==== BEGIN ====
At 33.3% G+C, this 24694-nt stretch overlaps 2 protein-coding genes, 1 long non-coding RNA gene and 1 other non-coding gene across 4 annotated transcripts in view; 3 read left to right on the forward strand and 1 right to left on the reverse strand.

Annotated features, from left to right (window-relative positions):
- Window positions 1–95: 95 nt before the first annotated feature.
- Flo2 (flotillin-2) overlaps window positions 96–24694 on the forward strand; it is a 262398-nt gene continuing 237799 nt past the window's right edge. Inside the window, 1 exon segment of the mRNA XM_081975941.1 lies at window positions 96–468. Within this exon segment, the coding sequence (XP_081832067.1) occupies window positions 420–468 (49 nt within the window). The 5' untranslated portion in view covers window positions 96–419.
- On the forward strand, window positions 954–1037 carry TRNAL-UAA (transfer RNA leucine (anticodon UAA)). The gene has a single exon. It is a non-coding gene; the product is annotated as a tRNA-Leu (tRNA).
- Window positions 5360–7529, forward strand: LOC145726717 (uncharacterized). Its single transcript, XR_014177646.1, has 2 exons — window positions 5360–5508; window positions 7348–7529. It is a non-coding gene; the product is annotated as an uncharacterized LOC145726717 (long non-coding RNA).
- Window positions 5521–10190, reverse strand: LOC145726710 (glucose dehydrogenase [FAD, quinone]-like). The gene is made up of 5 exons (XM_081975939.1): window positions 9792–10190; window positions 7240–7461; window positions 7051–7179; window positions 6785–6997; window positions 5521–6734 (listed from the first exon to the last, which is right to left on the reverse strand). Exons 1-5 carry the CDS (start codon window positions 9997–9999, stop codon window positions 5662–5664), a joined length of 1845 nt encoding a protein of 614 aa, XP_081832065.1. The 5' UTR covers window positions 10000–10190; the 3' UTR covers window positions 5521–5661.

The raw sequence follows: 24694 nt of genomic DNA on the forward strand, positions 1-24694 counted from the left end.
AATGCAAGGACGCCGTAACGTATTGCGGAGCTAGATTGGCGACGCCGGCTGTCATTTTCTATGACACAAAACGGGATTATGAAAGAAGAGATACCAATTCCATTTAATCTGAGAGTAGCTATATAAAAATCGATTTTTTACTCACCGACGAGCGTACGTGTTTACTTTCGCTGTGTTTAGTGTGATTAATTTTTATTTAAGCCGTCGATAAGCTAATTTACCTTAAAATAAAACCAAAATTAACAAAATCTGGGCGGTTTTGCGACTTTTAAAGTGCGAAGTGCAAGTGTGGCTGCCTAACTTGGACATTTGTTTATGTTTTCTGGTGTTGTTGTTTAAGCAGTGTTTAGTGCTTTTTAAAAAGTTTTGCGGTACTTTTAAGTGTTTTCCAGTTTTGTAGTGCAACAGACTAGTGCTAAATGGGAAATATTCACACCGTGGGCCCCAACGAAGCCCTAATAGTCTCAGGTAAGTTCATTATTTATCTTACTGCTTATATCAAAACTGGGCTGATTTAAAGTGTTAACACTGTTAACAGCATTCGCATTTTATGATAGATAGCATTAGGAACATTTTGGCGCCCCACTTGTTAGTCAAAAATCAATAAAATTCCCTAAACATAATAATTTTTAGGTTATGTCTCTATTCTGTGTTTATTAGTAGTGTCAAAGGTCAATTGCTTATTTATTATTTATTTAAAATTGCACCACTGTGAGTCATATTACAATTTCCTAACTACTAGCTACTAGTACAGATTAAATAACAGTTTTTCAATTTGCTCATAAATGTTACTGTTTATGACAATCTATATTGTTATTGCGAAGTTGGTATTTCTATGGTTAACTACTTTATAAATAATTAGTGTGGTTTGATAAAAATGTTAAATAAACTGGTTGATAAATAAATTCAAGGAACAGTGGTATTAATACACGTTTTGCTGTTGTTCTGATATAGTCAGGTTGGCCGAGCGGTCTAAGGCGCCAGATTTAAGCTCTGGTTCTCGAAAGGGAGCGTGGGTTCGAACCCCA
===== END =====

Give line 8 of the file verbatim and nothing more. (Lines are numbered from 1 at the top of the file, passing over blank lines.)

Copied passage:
The raw sequence follows: 24694 nt of genomic DNA on the forward strand, positions 1-24694 counted from the left end.